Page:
more than two years e.g. informed home Users/ System admin who advise
purchasing dept/ specialist users

If you are going to develop a data acquisition unit today and want it to work with the
majority of PCs in the future, then USB2.0 at 480 Mbps makes a good choice, but a
Firewire interface is a poor choice, since all new PCs will have USB2.0 ports and less
will have Firewire – and what about USB3.0 ?? is it too earlier to develop/ purchase a
USB3.0 product

PC Total sales are increasing say 10% per year
 2010 321 million - desktop 126 million mobile 195 million
 2012 403 million - desktop 131 million mobile 272 million
Hence Intel’s interest in getting into the mobile phone market which is growing
much faster
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 Desktops - mainly business customers
 laptops – increasing sales
 netbooks - surprising successful
 MIDs (Mobile Internet Devices) - developing market -currently products are
   under development by Apple and partners of Microsoft - e.g. iSlate/ iPad - future
   depends on consumer response - the netbook has been successful but is there a
   market for a touch screen product without a keyboard and what will the network
   connection be:
    3G mobile phone
    WiFi
    WiMAX – backed by Intel ( but opposed by mobile phone operators ?)
    LTE Long Term Evolution - G4 mobile phone technology – probably long term

Microsoft (market capitalisation Dec 2009 $271 billion)
    Microsoft's role in 2000 was very dominant - there was little competition
    Microsoft's current role is less dominant
    Many companies see that low cost systems can use an open source OS such
      as Linux ubuntu, Linux Moblin, Google Chrome - obviously such systems can't
      execute Microsoft office etc but must use open office
    Another aspect of this is virtual desktops - the technology is simple -
              The OS is a distribution of Linux e. Moblin, Android, Chrome etc
              The GUI/ application is a Virtual Desktop incorporating a browser
              Facilitates easy access to say Google Docs, Social networking etc
              Easy to protect from virus attack ?
              No need for Windows/ Office/

Microsoft’s competition -
    Google (market capitalisation Dec 2009 $196 billion !)
    Apple (market capitalisation Dec 2009 $190 billion !)

   Automated Maintenance

    o It is clear that PC ownership is expensive – most users don’t quantify the cost
      of PC ownership:
            a simple task such as ensuring a PC has the latest security updates can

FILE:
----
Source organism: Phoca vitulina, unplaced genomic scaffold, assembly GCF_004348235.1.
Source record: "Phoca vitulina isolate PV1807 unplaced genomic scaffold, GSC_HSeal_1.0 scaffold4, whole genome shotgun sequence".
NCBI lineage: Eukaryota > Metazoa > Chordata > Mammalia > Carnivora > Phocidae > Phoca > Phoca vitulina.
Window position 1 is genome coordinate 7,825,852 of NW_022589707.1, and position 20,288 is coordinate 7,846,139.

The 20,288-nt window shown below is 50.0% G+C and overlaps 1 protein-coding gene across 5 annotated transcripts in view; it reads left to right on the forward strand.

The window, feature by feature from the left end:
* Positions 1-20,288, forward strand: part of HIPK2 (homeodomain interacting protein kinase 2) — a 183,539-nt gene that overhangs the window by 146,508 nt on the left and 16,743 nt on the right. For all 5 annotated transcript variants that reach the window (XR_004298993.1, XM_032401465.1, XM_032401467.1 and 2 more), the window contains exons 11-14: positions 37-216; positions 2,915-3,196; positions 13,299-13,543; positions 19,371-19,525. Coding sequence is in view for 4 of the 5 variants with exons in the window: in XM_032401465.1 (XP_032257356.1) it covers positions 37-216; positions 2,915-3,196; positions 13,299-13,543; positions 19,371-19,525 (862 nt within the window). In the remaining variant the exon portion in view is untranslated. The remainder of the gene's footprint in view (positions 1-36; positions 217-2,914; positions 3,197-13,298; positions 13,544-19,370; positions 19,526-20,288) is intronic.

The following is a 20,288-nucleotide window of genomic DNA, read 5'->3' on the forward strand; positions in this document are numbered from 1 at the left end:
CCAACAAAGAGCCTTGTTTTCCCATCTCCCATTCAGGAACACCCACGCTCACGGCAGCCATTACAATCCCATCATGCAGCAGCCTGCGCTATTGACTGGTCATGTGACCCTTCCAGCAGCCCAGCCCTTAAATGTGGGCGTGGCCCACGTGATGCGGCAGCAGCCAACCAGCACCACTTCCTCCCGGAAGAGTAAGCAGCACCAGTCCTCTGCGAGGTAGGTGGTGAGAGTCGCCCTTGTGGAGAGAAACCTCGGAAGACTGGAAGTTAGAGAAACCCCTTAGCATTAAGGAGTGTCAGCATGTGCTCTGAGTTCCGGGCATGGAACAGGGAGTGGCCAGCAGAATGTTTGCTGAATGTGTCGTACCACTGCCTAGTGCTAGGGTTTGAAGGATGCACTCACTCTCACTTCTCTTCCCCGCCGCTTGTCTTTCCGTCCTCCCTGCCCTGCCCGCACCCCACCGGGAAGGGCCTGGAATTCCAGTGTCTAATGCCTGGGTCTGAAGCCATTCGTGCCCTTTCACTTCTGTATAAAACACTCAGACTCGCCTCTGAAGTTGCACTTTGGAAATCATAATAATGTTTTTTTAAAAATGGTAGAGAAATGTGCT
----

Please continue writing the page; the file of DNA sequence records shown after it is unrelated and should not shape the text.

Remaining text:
be time consuming
            recovering data after a zero-day attack by a hacker can take many
               hours (zero-day implies that the anti-virus companies haven’t issued a
               signature for the virus)
    o Products such as Intel’s vPro can automate isolation, recovery, rollback,
      update, reinstallation of OS and packages etc and provide appropriate
      documentation – this is achieved by dedicated hardware which should be
      more secure than software solutions

   Hardware Assisted Security
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The data on many PCs, especially notebooks, is valuable but very vulnerable to
hacking (e.g. when using a WLAN, theft etc)
Software security such as password protecting a Word document is often very
unsatisfactory – users will often not use such systems because they are inconvenient

What is the alternative ? – hardware based encryption – this uses the TPM Trusted
Platform Module

The TPM is used to generate the cryptographic keys based say on scans of the
system files etc – if a file is changed or replaced then the system won’t boot

Supported by features in high end versions of Windows 7 operating system

Q7       Needs checking !!!

     The original PC was relatively simple and the software was quite basic. However
     over 25 plus years, developers used the PC as a platform for developing every
     kind of package - financial, educational, technical, scientific, media etc

     The PC has been attractive because it is relatively cheap and the same platform
     can be used for all these different activities – the very large market has allowed
     economies of scale in virtually every area

     By the additional of specialist peripherals from graphics cards, sound cards,
     broadband modems, USB peripherals- the PC has been adapted to meet all
     these requirements. It is however very complex.

        Is the PC appropriate for applications which are primarily office tasks ??

The PC is more complex than is needed for typical office processing – Word, Email,
Excel, simple Databases – however staff are familiar with PC hardware and software
so any alternative requires significant retraining and probably staff cannot continue
to work after hours on their home PCs

        Lifecycle issues

The classic five year lifecycle leads to excessive maintenance costs in years 4 and 5 as
the hardware becomes unreliable and the OS and applications need updating – new
software may be sluggish or unreliable on old hardware. A three year cycle is
recommended by Intel and Microsoft – the hardware is well matched to the
software and if bought with a new OS release then the PC can be used without
hardware or software upgrades over its full lifecycle.

Regardless maintaining PCs with different versions of the OS can be extremely
expensive in terms of IT support.